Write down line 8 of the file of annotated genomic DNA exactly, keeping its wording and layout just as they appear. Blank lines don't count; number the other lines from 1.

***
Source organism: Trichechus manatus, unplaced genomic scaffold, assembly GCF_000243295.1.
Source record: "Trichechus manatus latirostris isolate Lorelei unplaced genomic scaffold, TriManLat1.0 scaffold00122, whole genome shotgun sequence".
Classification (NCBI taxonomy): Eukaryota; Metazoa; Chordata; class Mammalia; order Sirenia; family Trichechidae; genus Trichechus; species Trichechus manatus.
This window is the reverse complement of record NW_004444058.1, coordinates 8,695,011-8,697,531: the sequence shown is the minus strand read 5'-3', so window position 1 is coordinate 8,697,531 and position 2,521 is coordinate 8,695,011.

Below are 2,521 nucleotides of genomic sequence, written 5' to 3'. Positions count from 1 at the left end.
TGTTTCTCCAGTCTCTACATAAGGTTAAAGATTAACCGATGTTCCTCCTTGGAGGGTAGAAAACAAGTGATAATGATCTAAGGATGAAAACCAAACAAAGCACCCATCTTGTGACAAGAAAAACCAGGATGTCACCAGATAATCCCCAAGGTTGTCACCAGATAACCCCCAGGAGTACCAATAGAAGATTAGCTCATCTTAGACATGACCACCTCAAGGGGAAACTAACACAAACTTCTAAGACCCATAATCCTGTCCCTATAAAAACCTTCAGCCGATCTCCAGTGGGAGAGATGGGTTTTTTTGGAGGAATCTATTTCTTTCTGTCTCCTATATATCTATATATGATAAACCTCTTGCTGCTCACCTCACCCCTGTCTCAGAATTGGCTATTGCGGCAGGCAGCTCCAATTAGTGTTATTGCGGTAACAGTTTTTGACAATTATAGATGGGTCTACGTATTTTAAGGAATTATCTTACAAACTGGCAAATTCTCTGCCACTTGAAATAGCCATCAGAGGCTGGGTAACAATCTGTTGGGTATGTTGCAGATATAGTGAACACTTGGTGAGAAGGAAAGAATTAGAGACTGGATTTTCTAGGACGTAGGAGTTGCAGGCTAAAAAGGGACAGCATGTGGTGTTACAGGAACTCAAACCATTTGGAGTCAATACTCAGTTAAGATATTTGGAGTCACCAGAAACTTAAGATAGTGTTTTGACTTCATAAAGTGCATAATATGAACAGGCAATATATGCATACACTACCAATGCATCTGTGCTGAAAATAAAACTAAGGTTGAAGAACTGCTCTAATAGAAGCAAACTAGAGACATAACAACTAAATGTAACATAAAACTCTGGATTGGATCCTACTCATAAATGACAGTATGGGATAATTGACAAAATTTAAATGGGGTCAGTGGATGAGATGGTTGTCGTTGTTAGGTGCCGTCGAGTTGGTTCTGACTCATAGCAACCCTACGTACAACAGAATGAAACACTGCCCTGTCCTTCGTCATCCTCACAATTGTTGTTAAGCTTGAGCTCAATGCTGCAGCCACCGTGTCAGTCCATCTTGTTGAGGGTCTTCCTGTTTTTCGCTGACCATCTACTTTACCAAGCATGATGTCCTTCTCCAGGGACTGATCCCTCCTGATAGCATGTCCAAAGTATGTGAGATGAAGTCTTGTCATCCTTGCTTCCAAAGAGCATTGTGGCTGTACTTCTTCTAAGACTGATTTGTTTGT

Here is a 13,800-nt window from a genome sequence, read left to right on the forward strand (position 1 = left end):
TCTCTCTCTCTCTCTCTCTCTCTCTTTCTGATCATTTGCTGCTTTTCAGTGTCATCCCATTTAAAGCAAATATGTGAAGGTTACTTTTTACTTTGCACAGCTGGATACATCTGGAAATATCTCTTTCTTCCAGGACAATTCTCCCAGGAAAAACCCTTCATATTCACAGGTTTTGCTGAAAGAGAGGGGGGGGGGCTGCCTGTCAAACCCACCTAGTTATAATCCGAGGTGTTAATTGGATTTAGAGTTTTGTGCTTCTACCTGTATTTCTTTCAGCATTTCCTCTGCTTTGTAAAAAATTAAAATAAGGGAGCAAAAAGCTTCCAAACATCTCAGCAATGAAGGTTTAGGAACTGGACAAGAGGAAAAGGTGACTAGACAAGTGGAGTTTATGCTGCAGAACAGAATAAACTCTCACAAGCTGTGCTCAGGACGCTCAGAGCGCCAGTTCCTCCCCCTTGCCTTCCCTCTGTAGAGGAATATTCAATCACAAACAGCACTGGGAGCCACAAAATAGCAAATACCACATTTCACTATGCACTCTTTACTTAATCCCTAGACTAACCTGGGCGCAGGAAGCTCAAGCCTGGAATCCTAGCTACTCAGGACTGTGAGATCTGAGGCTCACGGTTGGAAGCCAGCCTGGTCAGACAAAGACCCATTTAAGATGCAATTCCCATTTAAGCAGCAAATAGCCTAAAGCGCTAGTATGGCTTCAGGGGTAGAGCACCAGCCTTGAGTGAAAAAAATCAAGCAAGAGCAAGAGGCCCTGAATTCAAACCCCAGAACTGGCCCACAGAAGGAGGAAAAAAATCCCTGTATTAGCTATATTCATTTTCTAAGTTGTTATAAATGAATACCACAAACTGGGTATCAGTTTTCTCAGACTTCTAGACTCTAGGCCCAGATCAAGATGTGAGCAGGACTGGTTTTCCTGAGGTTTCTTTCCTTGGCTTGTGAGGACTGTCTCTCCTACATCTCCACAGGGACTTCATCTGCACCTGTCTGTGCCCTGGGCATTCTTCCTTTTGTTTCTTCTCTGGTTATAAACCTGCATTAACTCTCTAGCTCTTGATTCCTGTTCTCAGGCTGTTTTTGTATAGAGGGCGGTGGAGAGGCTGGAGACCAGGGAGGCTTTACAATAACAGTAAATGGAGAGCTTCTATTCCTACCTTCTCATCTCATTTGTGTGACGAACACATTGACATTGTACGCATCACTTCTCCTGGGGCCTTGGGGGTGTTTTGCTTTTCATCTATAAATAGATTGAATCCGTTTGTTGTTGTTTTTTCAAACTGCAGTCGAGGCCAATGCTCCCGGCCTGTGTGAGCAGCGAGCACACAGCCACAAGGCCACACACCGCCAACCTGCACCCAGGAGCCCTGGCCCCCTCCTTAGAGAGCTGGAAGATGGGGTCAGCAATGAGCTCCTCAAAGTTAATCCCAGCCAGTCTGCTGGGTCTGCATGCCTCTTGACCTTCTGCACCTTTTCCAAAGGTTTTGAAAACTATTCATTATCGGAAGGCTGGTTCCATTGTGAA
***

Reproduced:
TCTCTCTCTCTCTCTCTCTCTCTCTTTCTGATCATTTGCTGCTTTTCAGTGTCATCCCATTTAAAGCAAATATGTGAAGGTTACTTTTTACTTTGCACAGCTGGATACATCTGGAAATATCTCTTTCTTCCAGGACAATTCTCCCAGGAAAAACCCTTCATATTCACAGGTTTTGCTGAAAGAGAGGGGGGGGGGCTGCCTGTCAAACCCACCTAGTTATAATCCGAGGTGTTAATTGGATTTAGAGTTTTGTGCTTCTACCTGTATTTCTTTCAGCATTTCCTCTGCTTTGTAAAAAATTAAAATAAGGGAGCAAAAAGCTTCCAAACATCTCAGCAATGAAGGTTTAGGAACTGGACAAGAGGAAAAGGTGACTAGACAAGTGGAGTTTATGCTGCAGAACAGAATAAACTCTCACAAGCTGTGCTCAGGACGCTCAGAGCGCCAGTTCCTCCCCCTTGCCTTCCCTCTGTAGAGGAATATTCAATCACAAACAGCACTGGGAGCCACAAAATAGCAAATACCACATTTCACTATGCACTCTTTACTTAATCCCTAGACTAACCTGGGCGCAGGAAGCTCAAGCCTGGAATCCTAGCTACTCAGGACTGTGAGATCTGAGGCTCACGGTTGGAAGCCAGCCTGGTCAGACAAAGACCCATTTAAGATGCAATTCCCATTTAAGCAGCAAATAGCCTAAAGCGCTAGTATGGCTTCAGGGGTAGAGCACCAGCCTTGAGTGAAAAAAATCAAGCAAGAGCAAGAGGCCCTGAATTCAAACCCCAGAACTGGCCCACAGAAGGAGGAAAAAAATCCCTGTATTAGCTATATTCATTTTCTAAGTTGTTATAAATGAATACCACAAACTGGGTATCAGTTTTCTCAGACTTCTAGACTCTAGGCCCAGATCAAGATGTGAGCAGGACTGGTTTTCCTGAGGTTTCTTTCCTTGGCTTGTGAGGACTGTCTCTCCTACATCTCCACAGGGACTTCATCTGCACCTGTCTGTGCCCTGGGCATTCTTCCTTTTGTTTCTTCTCTGGTTATAAACCTGCATTAACTCTCTAGCTCTTGATTCCTGTTCTCAGGCTGTTTTTGTATAGAGGGCGGTGGAGAGGCTGGAGACCAGGGAGGCTTTACAATAACAGTAAATGGAGAGCTTCTATTCCTACCTTCTCATCTCATTTGTGTGACGAACACATTGACATTGTACGCATCACTTCTCCTGGGGCCTTGGGGGTGTTTTGCTTTTCATCTATAAATAGATTGAATCCGTTTGTTGTTGTTTTTTCAAACTGCAGTCGAGGCCAATGCTCCCGGCCTGTGTGAGCAGCGAGCACACAGCCACAAGGCCACACACCGCCAACCTGCACCCAGGAGCCCTGGCCCCCTCCTTAGAGAGCTGGAAGATGGGGTCAGCAATGAGCTCCTCAAAGTTAATCCCAGCCAGTCTGCTGGGTCTGCATGCCTCTTGACCTTCTGCACCTTTTCCAAAGGTTTTGAAAACTATTCATTATCGGAAGGCTGGTTCCATTGTGAA